John Simm (John Sim), 1829 - 1904

by Brian Stevenson
last updated September, 2015

A self-taught naturalist and slide-maker, John Simm produced good quality microscope slides from about 1860 through the end of the 19th century. Simm was a coal miner, and the majority of his mounts are of objects he unearthed while at work. His thin sections of coals and fossils are especially well-made. He was well-regarded in his time by professional geologists and other scientists. A fossil reptile was named Labyrinthodontesaurus simmii in his honor.

In publications, Simm spelled his name as both “Simm” or “Sim”. Those records, plus similarities in handwriting and specimens, indicate that slides labeled “Jno. Simm” and “J. Sim” were made by the same man.


Figure 1. Examples of microscope slides that were prepared by John Simm. His published writings indicate that he variously spelled his surname as “Simm” and “Sim”. The cover slips of the slides on the right were evidently broken before Simm applied them, probably because his poverty would not permit him to discard imperfect supplies. Additional examples of Simm’s work can be seen in B. Bracegirdle’s ‘Microscopical Mounts and Mounters’, plates 31-S and 33-M.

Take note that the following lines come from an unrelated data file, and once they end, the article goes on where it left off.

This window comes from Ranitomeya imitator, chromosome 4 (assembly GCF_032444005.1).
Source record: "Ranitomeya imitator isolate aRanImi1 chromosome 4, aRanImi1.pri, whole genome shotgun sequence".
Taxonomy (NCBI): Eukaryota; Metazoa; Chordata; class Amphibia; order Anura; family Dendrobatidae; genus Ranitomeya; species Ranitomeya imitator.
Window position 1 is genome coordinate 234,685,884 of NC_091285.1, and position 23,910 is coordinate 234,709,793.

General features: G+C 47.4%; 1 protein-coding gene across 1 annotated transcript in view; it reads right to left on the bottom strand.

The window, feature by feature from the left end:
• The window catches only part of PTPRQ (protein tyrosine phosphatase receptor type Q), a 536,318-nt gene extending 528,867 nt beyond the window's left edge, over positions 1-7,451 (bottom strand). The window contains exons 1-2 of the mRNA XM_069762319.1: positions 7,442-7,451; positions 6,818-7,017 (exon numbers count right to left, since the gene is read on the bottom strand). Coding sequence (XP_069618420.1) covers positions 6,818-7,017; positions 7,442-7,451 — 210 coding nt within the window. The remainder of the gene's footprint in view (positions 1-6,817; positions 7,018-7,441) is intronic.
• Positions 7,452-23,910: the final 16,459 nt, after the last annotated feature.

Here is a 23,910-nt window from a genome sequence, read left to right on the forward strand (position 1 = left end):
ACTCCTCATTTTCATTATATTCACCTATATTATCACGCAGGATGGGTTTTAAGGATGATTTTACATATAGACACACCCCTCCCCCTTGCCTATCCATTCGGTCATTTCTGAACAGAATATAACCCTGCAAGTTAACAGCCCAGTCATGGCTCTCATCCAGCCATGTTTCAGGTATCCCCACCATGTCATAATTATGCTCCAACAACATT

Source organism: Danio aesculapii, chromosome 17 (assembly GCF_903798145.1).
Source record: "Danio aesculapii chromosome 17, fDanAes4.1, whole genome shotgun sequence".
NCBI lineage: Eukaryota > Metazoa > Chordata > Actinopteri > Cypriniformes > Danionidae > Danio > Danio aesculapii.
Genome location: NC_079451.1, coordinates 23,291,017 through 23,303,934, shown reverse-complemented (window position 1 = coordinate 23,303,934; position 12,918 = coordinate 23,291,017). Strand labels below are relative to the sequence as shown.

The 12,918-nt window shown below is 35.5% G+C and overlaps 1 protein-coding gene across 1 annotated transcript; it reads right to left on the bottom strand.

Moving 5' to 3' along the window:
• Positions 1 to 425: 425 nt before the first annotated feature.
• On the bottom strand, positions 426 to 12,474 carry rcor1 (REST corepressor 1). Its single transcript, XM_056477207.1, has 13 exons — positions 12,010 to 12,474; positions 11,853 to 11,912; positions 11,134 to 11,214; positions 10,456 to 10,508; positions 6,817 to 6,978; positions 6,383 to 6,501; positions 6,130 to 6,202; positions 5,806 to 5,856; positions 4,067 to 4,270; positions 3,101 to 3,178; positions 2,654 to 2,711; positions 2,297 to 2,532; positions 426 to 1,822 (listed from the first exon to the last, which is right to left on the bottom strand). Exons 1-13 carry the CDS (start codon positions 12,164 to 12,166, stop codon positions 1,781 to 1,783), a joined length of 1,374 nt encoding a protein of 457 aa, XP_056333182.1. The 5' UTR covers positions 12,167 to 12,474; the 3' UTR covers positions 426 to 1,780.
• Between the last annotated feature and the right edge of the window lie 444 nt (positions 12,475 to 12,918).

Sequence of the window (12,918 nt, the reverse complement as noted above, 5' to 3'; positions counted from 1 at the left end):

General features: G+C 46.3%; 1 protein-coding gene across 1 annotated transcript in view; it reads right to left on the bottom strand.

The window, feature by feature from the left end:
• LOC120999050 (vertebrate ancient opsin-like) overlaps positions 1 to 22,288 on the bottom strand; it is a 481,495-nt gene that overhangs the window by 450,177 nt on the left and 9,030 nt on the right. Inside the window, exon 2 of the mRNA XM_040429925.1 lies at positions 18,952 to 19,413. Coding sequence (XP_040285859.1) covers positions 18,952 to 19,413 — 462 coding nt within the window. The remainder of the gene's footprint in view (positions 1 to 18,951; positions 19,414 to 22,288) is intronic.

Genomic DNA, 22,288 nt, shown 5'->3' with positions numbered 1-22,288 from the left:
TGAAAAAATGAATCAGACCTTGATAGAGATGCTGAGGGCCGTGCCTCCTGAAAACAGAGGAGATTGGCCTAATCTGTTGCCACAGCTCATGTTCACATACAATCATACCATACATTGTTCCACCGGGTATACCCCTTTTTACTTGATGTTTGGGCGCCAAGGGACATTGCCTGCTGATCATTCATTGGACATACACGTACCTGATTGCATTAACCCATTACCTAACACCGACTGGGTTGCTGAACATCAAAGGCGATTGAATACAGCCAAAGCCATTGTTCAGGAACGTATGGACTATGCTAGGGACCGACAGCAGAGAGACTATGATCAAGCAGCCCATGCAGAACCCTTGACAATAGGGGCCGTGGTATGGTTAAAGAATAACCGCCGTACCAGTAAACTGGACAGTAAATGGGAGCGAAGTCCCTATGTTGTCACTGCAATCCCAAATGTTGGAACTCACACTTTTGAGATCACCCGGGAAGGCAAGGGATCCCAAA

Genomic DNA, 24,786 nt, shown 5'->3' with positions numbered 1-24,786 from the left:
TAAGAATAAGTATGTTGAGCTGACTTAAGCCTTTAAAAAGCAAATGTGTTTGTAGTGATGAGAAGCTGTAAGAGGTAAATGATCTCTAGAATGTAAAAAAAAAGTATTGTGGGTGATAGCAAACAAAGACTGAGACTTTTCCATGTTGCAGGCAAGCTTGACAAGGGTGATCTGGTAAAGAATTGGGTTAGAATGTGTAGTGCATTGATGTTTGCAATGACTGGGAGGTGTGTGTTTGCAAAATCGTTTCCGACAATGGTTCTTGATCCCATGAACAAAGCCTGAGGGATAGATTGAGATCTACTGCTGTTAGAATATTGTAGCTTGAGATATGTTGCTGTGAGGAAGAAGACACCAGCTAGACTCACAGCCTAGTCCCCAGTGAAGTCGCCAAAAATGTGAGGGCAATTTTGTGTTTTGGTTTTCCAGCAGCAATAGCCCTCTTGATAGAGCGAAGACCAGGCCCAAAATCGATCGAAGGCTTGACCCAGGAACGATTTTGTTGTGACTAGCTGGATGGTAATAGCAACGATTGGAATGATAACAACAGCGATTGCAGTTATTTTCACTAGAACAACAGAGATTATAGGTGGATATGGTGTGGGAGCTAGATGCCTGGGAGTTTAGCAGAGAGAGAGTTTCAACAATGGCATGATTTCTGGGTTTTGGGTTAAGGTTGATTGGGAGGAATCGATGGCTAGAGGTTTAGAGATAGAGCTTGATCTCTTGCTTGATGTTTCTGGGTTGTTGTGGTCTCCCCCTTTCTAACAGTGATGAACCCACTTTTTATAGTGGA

Figure 2. Labels of slides signed “Jno. Simm” (top) and “J. Sim.” (bottom). Note that “Jaw” is written in the same hand on both labels. Images adapted from an on-line auction site for nonprofit, educational purposes.

 


Figure 3. Detail of “Fish Remains” (Figure 1), photographed using a C-mounted digital SLR camera on a Leitz Ortholux II with a 3.5x objective lens.

 

John Simm was born in late 1829, and was christened on November 15 of that year in Allendale, Northumberland, England. He was the fourth of eight children of Oswald and Isabella Simm. As was his father, brothers, and most of his relatives, John mined coal for almost his entire life. The 1841 census recorded that the 11 year-old John was a “coal miner”, as did all other censuses, including the 1901 census, when he as 72 years old.

The Simm family moved to West Cramlington, near Newcastle, during the 1840s. John married Margaret Robson there in 1852, and had at least five children. The couple remained in West Cramlington for the remainder of their lives.